Likewise, which teams or departments have more active employees and less turnover? Ask why.

Improve communication with a strategic plan that reaches all collaborators.

Set clear goals and expectations for your teams and hold everyone accountable for them. Knowing what they’re working toward can help keep employees focused and motivated.

Improve collaboration by establishing and communicating clear codes of conduct. Reward teamwork. Avoid the “star employee” trap.

Cognitive engagement:

This is the mental and intellectual involvement of employees with their work, their responsibilities, and their teams. Cognitive engagement and employee focus can be highly dependent on the organization and managers. .

Ensure your employees’ work is aligned with organization goals. Be explicit about their why, their purpose in the organization.

Stop interrupting your employees with unnecessary texts, messages, emails, and phone calls. Consider implementing a no-talk Tuesday afternoon, no-meeting Wednesdays. These allow employees to do and make, instead of talking about doing and making. This gives them real, uninterrupted blocks of time to get work done.

Provide your employees with updated software, comfortable work spaces, and good equipment. Provide them with the resources they need to get the job done. This includes educational opportunities and training for people to develop new skills and increase knowledge.

Develop critical thinking skills with your teams.

Foster a growth mindset. This isn’t just TED Talk stuff, but creating an organizational culture that isn’t risk averse. Celebrate innovation and learn from setbacks (commonly known as failures).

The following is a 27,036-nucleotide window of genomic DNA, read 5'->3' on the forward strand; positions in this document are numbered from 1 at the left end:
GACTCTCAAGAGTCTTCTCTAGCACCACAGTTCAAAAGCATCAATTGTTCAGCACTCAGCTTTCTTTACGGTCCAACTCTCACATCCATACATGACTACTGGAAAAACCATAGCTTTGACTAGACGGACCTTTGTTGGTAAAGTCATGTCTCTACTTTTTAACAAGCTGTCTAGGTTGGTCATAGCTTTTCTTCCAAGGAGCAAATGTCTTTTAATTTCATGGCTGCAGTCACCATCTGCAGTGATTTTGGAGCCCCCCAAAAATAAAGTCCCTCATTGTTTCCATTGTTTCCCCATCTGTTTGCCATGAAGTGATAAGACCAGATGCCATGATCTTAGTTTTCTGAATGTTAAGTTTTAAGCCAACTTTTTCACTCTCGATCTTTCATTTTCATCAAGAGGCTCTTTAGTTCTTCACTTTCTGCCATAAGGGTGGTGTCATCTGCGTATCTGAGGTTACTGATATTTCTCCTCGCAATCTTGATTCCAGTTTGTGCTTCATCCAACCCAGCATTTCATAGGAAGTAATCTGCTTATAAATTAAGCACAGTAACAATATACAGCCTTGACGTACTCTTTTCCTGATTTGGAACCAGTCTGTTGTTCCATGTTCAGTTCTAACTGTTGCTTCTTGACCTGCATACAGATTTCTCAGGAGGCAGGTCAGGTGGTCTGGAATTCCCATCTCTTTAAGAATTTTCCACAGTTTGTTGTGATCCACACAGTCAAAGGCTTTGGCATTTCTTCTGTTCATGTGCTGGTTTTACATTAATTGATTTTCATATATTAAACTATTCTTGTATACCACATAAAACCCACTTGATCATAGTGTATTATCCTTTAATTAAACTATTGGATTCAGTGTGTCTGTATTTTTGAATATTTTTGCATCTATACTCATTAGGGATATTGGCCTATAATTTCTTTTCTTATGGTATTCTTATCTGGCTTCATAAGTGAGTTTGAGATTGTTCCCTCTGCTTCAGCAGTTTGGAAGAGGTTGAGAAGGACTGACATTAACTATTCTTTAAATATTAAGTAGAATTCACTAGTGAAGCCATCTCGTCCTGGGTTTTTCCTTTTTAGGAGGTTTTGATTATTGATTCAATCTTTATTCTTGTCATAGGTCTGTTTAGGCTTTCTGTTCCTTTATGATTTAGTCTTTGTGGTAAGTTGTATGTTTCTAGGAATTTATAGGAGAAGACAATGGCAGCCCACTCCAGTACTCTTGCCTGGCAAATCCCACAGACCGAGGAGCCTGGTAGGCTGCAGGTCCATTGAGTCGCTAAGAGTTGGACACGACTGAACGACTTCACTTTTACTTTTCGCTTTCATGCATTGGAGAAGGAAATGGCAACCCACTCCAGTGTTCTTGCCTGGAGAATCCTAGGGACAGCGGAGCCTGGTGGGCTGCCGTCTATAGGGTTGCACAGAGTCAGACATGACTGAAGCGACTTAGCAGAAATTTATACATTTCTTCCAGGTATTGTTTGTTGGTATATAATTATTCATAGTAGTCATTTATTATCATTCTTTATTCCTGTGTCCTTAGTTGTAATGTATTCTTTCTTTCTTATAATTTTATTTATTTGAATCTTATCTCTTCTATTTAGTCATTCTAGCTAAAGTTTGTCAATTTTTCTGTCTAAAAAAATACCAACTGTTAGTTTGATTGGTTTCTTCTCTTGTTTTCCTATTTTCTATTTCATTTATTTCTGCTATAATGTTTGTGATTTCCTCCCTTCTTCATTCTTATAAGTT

Social engagement:

Creating a real community at work can combat the loneliness epidemic and increase engagement.

Create an onboarding process that gets people feeling welcomed and part of the team as soon as new hires walk in the door.

Provide meaningful support and mental health benefits.

Create connections between team members, teams, and across the organization by celebrating life – birthdays, anniversaries, and holidays.

Provide shared places for people to meet – a lunchroom, a kitchen space, a reading nook, or a relaxation room. Common spaces are natural gathering places.

Be mindful about meetings. Meetings and decision-making processes should be inclusive, where everyone feels heard and valued. As managers, it’s important to recognize the squeaky-wheel phenomenon. Start meetings soliciting feedback from quieter contributors to get them speaking first. Keep a checklist and note which people don’t generally speak up.

Set up book clubs, hiking clubs, and lunchtime MOOCs for those who want to connect outside of work. (Don’t forget your remote workers).

Encourage social media activism and provide employees with clear guidelines about social media expectations.
Create a culture of belongingness.

By recognizing the four types of employee engagement and developing strategies to improve them, your organization leaders, with the support of HR, can implement meaningful action plans to improve morale, motivation, and employee retention.

To receive periodic articles & research updates, sign up for our newsletter mailing list.
Email address